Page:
The Government of Rajasthan has reportedly banned photography during distribution of food packets to the poor within the state. Too many donors were probably showing off that they are feeding the poor in a time of a crisis. It is easy in the age of social media to show off, even during a lockdown, when no one is allowed outside their homes. Since an obscene large number of poor citizens are struggling for their daily bread following the precautionary closure of non essential production and services facilities, the government as well as many NGO or individual donors have come forward to help with either money or provisions. While it is a most honourable initiative, the easy access to social media also tempts them to publicise their good deeds. Publicity by means of social media is cheap, and most often free. Digital photography too has practically turned photography an easy and inexpensive option. Almost everyone with a smartphone can shoot a photo or a video and immediately post it on social media these days, within a few minutes, if not seconds, of carrying out a good deed. The Rajasthan Government decision must be welcomed. If anything, it is possible to say it does not go far enough. Other state governments and the Union government may like to consider the feasibility of enforcing a similar ban in the whole country. The ban should have included social media posts too. Someone can still post on the social media that he or she has donated, even though it is going to be harder now to post photographs. The second issue is the ethic and motivation for philanthropy. Rajasthan Government has observed in this context that giving in itself should be motivation enough, and that it is the responsibility of those who have more to give to those who don’t. This position makes for a south ethic, though it is doubtful if it will motivate a large enough number of prospective donors. It is not at all easy to motivate people to help others without the promise of a tangible reward. What is to be done, now, so that this decision does not lead to a reduction of the motivation of potential donors? They may be promised deferred rewards, such as a certificate to be issued after the crisis has passed, one that that they can hang on their walls and display to visitors at home. This is based on the familiar principal of delayed gratification. The immediate challenge is now to stop people from claiming immediate credit in a vulgar manner. There is no harm in letting them claim credit later. By then, the world will have emerged out of this crisis and donors themselves will find less reason to show off. The heat of the moment, as the saying goes, will have cooled itself down. They can claim their credit, and the society too will have more attention to pay. Remember Oscar Schindler. Today, after seventy or eighty years after his great deed, his story is made into a film and he is world famous. Would anyone have cared so much if he were keen on posing with his wards immediately after he had taken them home and given them shelter?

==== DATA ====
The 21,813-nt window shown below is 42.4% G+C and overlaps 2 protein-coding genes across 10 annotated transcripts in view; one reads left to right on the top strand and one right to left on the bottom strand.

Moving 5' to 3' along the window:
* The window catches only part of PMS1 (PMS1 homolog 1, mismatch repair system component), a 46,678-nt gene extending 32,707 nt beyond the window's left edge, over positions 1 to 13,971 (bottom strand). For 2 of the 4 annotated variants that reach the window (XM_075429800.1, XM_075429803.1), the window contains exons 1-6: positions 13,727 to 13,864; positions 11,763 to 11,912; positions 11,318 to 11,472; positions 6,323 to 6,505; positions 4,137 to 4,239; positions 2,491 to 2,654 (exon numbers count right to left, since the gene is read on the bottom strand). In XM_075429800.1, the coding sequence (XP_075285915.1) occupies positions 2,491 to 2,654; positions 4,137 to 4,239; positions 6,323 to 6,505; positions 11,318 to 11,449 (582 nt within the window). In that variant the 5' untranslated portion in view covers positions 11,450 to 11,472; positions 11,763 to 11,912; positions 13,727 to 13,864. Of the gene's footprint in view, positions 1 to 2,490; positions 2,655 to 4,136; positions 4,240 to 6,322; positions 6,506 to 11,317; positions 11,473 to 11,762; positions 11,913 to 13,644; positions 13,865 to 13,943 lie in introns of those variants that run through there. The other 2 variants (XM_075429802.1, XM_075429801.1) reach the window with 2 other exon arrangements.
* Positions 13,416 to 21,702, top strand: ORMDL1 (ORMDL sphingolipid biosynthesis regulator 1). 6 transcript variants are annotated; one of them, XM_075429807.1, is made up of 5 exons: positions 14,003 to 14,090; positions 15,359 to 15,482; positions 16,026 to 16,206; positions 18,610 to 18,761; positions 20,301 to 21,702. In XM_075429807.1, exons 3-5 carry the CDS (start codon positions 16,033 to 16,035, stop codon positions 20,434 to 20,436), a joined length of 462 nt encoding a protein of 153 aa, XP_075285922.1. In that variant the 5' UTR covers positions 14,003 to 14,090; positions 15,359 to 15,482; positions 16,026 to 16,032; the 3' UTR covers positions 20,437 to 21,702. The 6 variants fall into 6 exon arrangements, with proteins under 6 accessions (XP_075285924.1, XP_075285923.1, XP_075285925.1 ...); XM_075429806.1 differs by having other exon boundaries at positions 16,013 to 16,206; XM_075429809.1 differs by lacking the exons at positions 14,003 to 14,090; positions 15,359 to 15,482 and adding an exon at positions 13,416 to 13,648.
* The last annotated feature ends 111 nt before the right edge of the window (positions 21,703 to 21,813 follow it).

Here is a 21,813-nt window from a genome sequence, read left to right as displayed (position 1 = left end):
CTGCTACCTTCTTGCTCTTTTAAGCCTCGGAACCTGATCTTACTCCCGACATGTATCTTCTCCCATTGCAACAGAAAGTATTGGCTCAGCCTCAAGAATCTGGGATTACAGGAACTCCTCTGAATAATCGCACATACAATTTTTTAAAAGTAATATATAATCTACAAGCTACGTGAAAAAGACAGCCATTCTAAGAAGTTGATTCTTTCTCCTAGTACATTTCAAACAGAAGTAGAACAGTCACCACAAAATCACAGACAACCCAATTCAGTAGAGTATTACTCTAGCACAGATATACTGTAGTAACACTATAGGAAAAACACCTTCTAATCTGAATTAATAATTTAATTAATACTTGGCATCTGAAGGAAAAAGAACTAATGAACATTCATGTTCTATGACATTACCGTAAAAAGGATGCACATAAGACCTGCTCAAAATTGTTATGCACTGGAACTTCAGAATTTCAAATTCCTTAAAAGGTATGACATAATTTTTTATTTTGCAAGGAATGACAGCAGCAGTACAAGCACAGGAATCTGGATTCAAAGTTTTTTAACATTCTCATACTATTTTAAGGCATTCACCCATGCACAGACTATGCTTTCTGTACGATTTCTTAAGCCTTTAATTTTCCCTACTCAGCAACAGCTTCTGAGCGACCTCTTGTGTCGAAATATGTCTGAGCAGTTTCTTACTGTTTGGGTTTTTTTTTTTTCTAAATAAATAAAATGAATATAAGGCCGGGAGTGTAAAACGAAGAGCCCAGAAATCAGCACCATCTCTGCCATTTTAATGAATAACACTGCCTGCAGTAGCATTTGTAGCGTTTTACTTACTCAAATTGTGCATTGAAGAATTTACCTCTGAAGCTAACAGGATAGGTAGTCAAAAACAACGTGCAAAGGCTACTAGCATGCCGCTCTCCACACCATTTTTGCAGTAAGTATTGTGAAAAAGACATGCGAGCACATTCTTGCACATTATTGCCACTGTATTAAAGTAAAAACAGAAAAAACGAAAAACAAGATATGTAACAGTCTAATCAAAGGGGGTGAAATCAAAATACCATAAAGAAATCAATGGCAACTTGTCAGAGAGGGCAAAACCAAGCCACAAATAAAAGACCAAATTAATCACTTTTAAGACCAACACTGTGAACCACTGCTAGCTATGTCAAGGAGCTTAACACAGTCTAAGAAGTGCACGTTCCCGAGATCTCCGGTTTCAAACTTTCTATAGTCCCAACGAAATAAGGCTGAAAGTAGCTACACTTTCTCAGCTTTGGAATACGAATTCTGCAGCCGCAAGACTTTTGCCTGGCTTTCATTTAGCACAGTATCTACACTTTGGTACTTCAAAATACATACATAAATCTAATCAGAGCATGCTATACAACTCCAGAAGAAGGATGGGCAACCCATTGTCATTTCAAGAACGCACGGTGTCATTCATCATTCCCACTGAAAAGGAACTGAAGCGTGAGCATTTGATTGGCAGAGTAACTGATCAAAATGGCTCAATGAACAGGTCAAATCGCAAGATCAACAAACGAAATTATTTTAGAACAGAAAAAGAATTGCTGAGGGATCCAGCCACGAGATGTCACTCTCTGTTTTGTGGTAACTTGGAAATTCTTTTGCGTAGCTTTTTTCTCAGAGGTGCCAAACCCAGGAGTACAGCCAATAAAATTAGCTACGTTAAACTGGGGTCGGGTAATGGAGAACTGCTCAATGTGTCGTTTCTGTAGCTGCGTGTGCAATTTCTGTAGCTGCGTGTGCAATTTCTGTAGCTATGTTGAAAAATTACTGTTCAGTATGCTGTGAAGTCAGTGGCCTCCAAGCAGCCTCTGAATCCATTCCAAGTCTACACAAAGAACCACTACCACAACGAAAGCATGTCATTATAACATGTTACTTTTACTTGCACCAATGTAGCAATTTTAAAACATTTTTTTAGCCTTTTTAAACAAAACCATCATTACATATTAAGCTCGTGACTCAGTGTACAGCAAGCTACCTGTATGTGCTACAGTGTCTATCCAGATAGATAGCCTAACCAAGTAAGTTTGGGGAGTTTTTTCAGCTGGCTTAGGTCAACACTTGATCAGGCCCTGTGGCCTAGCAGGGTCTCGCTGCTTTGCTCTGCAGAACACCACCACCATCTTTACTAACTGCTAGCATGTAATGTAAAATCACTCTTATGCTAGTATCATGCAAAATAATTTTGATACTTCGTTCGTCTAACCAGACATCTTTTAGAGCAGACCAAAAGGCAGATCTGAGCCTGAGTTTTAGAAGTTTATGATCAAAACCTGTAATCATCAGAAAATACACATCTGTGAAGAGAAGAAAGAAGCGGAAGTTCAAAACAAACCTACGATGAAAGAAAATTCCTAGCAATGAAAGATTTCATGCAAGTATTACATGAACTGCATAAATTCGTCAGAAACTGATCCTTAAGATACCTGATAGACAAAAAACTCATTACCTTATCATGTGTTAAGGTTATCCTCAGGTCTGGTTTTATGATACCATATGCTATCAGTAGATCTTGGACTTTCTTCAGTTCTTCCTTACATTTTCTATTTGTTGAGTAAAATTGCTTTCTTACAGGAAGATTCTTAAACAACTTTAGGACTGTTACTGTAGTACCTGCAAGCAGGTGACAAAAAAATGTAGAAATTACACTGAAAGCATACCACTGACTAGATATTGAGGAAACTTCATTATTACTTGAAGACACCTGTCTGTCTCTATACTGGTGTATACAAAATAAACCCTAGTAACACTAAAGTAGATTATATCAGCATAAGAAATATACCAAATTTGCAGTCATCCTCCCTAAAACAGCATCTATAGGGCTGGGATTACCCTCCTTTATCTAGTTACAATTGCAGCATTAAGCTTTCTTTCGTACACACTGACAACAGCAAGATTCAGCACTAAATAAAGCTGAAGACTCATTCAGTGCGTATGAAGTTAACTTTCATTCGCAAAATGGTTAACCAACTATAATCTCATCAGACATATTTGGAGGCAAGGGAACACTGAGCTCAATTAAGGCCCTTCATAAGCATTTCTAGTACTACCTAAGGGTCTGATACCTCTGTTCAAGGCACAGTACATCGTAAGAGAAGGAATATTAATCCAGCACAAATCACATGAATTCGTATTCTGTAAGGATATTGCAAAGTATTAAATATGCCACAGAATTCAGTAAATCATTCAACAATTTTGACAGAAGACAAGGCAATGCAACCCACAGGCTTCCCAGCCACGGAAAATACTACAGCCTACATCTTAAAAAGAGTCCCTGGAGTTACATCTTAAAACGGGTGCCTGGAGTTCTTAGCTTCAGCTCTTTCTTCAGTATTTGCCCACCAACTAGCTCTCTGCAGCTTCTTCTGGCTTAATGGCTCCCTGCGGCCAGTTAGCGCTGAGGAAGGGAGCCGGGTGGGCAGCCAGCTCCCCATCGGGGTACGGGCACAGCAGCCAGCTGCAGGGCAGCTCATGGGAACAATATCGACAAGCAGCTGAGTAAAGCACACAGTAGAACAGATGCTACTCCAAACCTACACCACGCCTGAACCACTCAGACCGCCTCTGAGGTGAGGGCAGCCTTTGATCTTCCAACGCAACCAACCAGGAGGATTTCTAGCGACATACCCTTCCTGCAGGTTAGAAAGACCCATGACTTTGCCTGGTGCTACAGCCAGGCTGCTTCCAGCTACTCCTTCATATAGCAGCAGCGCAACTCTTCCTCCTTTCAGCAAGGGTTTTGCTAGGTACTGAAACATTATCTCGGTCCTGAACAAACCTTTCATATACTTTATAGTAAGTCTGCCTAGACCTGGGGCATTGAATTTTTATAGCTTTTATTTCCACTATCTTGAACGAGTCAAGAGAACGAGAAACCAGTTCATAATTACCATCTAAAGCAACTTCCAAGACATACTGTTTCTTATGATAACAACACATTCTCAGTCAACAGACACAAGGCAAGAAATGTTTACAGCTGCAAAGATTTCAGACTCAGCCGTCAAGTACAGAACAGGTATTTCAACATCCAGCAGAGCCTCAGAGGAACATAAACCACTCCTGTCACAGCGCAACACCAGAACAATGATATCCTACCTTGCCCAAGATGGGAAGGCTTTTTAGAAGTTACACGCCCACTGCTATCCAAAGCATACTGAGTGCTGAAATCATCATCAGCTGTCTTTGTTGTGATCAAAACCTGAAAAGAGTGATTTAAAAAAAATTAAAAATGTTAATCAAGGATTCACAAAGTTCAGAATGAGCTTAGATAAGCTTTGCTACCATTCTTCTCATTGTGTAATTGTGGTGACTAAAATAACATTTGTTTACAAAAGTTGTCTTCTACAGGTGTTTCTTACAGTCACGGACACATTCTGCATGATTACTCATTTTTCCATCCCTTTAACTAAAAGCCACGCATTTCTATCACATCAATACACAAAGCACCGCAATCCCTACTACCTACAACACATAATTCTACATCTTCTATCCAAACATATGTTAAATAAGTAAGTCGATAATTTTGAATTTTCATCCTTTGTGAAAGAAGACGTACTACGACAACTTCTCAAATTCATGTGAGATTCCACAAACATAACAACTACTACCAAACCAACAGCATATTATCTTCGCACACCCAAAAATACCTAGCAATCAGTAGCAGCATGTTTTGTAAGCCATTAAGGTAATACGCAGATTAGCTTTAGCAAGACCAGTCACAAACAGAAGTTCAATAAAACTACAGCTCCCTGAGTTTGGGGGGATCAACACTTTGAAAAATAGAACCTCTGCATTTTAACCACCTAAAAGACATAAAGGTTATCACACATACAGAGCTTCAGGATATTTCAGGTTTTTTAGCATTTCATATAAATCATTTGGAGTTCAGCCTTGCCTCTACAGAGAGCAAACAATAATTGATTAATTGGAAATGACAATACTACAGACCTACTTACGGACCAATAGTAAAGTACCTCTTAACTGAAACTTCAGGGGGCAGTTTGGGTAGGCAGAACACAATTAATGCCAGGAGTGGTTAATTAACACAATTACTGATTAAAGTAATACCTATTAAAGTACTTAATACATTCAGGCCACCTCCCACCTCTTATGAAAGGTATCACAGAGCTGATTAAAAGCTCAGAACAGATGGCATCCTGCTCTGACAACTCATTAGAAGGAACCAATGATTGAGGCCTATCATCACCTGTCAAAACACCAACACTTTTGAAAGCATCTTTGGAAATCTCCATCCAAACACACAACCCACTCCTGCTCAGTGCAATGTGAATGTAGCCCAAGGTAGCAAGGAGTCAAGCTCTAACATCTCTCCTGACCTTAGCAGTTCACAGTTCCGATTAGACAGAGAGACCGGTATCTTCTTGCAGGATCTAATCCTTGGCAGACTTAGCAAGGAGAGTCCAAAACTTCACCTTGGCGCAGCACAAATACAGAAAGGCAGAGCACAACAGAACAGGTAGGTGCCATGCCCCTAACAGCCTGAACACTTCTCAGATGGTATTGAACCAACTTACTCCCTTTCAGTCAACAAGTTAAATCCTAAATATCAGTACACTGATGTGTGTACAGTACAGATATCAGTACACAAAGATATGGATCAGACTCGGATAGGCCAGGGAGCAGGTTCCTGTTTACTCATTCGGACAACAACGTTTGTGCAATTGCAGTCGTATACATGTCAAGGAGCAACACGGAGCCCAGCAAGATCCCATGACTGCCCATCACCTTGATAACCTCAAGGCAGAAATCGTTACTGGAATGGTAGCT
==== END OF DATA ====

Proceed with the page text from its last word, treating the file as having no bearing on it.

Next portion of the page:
Dr. Anirban Bandyopadhyay, Associate Professor, Unitedworld School of Liberal Arts and Mass Communication (USLM)
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